- Verweij JP, van Westerveld KJH, Anssari Moin D, Mensink G, van Merkesteyn JPR. Autotransplantation with a 3-dimensionally printed replica of the donor tooth minimizes extra-alveolar time and intraoperative fitting attempts: a multicenter prospective study of 100 transplanted teeth. J Oral Maxillofac Surg. 2020;78(1):35-43.
- Ashkenazi M, Shashua D, Kegen S, Nuni E, Duggal M, Shuster A. Computerized three-dimensional design for accurate orienting and dimensioning artificial dental socket for tooth autotransplantation. Quintessence Int. 2018;49(8):663-671.
- Almpani K, Papageorgiou SN, Papadopoulos MA. Autotransplantation of teeth in humans: a systematic review and meta-analysis. Clin Oral Investig. 2015;19(6):1157-79.
- Rohof ECM, Kerdijk W, Jansma J, Livas C, Ren Y. Autotransplantation of teeth with incomplete root formation: a systematic review and meta-analysis. Clin Oral Investig. 2018;22(4):1613-1624.
- Chung WC, Tu YK, Lin YH, Lu HK. Outcomes of autotransplanted teeth with complete root formation: a systematic review and meta-analysis. J Clin Periodontol. 2014;41(4):412-23.
- Kafourou V, Tong HJ, Day P, Houghton N, Spencer RJ, Duggal M. Outcomes and prognostic factors that influence the success of tooth autotransplantation in children and adolescents. Dent Traumatol. 2017;33(5):393-399.
- Jang Y, Choi YJ, Lee SJ, Roh BD, Park SH, Kim E. Prognostic factors for clinical outcomes in autotransplantation of teeth with complete root formation: survival analysis for up to 12 years. J Endod. 2016;42(2):198-205.
- Andreasen JO, Paulsen HU, Yu Z, Ahlquist R, Bayer T, Schwartz O. A long-term study of 370 autotransplanted premolars. Part I. Surgical procedures and standardized techniques for monitoring healing. Eur J Orthod. 1990;12(1):3-13.
- Andreasen JO. Effect of extra-alveolar period and storage media upon periodontal and pulpal healing after replantation of mature permanent incisors in monkeys. Int J Oral Surg. 1981;10(1):43–53.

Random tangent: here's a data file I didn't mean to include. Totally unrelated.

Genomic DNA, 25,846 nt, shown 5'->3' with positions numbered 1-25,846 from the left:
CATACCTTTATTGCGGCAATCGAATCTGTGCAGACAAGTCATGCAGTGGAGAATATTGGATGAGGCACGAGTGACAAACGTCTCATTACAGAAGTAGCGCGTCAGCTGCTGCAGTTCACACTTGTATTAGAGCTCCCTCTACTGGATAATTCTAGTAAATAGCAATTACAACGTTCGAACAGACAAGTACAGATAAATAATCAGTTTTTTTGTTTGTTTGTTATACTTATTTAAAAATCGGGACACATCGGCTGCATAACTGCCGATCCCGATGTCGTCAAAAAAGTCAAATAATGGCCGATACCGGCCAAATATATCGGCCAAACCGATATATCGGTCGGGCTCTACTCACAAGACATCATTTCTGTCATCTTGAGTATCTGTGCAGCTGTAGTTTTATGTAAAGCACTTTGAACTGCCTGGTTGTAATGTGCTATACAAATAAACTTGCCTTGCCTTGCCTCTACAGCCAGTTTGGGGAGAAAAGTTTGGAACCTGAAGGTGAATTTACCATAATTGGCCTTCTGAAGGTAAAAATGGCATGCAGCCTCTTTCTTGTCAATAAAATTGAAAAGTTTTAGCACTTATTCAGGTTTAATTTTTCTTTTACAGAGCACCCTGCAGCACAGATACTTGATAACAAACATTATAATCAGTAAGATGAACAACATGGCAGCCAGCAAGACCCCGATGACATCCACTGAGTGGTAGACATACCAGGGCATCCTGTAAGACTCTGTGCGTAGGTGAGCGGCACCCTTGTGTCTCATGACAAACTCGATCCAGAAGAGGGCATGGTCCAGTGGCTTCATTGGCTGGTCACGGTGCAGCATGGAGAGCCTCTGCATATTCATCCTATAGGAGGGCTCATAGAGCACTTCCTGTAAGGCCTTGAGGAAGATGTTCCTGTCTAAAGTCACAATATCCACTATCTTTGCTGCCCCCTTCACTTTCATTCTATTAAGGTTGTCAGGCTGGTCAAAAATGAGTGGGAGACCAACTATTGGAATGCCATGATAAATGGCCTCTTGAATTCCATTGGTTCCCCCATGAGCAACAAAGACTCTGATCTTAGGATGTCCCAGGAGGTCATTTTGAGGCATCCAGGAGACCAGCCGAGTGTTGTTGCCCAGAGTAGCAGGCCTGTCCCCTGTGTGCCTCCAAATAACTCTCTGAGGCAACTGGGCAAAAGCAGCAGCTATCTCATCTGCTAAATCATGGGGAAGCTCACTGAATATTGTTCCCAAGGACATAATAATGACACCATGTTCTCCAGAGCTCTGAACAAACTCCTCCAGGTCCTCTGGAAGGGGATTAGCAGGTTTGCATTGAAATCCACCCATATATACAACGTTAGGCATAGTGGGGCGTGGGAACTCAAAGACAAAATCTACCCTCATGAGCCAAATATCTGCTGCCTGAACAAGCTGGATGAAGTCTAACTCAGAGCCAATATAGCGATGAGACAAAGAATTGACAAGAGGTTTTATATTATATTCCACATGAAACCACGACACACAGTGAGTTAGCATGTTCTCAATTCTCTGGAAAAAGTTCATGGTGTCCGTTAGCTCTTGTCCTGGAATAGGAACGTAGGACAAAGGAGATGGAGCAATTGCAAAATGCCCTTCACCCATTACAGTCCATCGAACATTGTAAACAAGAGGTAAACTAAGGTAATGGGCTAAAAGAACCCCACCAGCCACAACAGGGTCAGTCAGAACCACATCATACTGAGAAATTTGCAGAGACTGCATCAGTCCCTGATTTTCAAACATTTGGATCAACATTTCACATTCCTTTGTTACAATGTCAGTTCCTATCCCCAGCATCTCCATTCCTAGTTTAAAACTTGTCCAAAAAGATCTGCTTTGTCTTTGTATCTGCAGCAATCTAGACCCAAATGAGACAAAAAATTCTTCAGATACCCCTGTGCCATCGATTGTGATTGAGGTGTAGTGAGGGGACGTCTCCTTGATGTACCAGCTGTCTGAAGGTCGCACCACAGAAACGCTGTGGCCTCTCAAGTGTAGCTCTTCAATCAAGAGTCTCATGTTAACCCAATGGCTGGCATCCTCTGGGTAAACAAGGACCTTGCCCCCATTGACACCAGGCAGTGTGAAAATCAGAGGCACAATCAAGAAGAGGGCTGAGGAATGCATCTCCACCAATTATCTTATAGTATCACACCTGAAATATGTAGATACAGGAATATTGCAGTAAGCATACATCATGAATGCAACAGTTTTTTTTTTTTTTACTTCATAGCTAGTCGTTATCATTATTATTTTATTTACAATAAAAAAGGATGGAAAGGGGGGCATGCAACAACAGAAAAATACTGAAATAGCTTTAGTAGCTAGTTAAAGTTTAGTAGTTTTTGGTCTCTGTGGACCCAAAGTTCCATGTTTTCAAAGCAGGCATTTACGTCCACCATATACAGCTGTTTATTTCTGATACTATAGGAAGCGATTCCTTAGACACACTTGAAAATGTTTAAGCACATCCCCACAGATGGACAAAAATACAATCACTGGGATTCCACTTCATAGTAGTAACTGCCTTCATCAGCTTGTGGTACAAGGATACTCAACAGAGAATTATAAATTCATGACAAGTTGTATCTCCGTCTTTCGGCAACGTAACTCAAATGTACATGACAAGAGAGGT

- Strbac GD, Giannis K, Mittlböck M, Fuerst G, Zechner W, Stavropoulos A, Ulm C. Survival rate of autotransplanted teeth after 5 years – A retrospective cohort study. J Craniomaxillofac Surg. 2017;45(8):1143-1149.
- Mertens B, Boukari A, Tenenbaum H. Long-term follow up of post-surgical tooth autotransplantation: a retrospective study. J Investig Clin Dent. 2016;7(2);207-214.
- Lundberg T, Isaksson S. A clinical follow-up study of 278 autotransplanted teeth. Br J Oral Maxillofac Surg. 1996;34(2):181-185.
- Siers ML, Willemsen WL, Gulabivala K. Monitoring pulp vitality after transplantation of teeth with mature roots: a case report. Int Endod J. 2002;35(3):289-294.
- Bae JH, Choi YH, Cho BH, Kim YG, Kim SG. Autotransplantation of teeth with complete root formation: a case series. J Endod. 2010;36(8):1422–1426.
- Yu HJ, Jia P, Lv Z, Qiu LX. Autotransplantation of third molars with completely formed roots into surgically created sockets and fresh extraction sockets: a 10-year comparative study. Int J Oral Maxillofac Surg. 2017;46(4):531-538.
- Bauss O, Zonios I, Rahman A. Root development of immature third molars transplanted to surgically created sockets. J Oral Maxillofac Surg. 2008 66(6):1200-1211.